Tuesday, April 13, 2010

Tuesday Tombstone - April 13, 2010

 I am trying to get ready for a trip to Boston to watch my brother run the Boston Marathon! We are so excited but there is a long drive ahead of us and I have to come from Chicago to Michigan first…On Friday we will all leave Michigan and drive to Niagara Falls. My mother’s side of the family originated from the Niagara Area so today, I am going to show you some tombstones from that side of our family. A few years back I was able to locate a cousin who is 7 generations removed and still lives in the Niagara area. She is very nice lady whose name is Corlene Taylor. We are going to meet her for dinner on Friday. I am really looking forward to it.

So today we will honor some Hainers in the Niagara area.  As a family, we have visited the Niagara area many times and we always visited the usual tourist venues not realizing that we had a family history connection in the area.   So in 2003 when my husband and I visited the area and we met Corlene, she was able to gave me a very different tour of the Niagara Falls area, a “this is where your Hainer’s lived” tour.

As it turned out, the campground which we were camping at according to Corlene was likely the hunting grounds that the Hainers hunted on. The land which they received from Queen Ann was just down the road from the campground. They would have lived in a small corner settlement near by. There had been a small church and quite a large cemetery located at the corner. It is likely that our Hainers are buried there and we know for sure that some are because their tombstones were some of the remaining few which survived years of neglect and cemetery looting. The Church was torn down many years ago and the neglected cemetery became over grown and eventually just disappeared. Cattle and horses grazed the land which the cemetery was on and the tombstones for the most part are gone. The few that remained were place in a wall as a memorial.  The land is now a large horse farm. As you can see the wall that these stones have been placed in are in the middle of a horse pasture.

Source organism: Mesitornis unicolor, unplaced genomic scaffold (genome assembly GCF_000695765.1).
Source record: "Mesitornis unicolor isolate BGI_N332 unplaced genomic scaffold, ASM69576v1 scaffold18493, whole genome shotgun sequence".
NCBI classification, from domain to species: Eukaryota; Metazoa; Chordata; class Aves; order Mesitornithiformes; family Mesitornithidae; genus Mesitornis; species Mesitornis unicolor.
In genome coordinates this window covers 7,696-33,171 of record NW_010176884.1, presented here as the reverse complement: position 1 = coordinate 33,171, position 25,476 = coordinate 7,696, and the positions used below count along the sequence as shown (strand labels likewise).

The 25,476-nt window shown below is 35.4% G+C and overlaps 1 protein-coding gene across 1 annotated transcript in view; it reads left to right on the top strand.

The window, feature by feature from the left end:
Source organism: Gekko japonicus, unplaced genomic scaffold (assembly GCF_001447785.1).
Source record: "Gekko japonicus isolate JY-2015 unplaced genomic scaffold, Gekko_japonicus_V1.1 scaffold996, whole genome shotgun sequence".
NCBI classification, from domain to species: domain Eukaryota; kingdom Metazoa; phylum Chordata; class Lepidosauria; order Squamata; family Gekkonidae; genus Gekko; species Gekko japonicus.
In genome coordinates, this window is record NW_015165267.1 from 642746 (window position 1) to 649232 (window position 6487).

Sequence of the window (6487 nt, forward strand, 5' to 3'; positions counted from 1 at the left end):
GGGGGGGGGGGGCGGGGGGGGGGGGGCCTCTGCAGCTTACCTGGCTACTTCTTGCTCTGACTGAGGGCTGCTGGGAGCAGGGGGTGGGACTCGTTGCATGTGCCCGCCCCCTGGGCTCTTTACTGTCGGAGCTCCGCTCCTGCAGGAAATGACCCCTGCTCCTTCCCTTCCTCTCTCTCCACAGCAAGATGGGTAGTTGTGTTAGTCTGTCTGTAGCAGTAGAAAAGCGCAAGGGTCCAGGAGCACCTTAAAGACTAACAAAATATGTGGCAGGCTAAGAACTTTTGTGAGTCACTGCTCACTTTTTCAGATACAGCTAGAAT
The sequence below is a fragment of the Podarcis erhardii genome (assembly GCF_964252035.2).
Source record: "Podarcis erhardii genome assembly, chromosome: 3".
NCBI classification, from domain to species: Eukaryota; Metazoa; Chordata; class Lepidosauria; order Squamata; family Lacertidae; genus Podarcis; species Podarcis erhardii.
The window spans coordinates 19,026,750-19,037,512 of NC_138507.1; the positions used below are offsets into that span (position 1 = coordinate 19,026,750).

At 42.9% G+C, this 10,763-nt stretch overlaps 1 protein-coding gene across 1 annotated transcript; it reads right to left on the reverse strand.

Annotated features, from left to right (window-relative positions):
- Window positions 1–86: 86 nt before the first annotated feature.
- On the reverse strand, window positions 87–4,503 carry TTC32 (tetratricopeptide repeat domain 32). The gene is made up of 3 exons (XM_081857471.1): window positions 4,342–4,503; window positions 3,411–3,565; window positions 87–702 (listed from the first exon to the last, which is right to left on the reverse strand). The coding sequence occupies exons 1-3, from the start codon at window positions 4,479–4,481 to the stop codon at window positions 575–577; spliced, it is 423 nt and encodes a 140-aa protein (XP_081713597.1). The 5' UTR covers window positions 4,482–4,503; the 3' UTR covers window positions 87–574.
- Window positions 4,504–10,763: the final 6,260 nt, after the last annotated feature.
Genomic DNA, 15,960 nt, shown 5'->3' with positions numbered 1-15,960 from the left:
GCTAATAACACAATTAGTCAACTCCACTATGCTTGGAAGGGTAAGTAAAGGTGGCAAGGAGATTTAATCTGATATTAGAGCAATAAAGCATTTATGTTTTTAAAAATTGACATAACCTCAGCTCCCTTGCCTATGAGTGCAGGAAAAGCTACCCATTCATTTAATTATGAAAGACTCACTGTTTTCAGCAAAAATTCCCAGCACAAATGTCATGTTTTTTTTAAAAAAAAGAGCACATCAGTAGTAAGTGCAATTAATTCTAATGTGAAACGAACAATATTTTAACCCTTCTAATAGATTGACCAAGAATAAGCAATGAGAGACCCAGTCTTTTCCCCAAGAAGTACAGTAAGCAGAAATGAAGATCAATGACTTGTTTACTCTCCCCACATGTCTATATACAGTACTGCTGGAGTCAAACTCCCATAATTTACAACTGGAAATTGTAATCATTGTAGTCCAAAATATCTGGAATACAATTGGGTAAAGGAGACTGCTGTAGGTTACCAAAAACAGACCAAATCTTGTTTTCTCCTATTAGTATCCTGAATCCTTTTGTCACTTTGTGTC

It is a shame but unfortunately the cemetery was not protected. There are no records to indicate for sure who is buried in that cemetery. They just know that it was there and it was a large cemetery and none of the remains were ever moved.

Catharine Hainer was the daughter of Albert Hainer and Catharine Vollick born in 1811. Catharine Hainer married Jonas Larraway November 3, 1836. She died on Novmeber 17, 1845 at the age of 34 Years, 7 months and 27 days.
Catherine was the younger sister of our Henry Hainer who was the first son born of Albert and Catharine (Vollick ) Hainer born in 1789.

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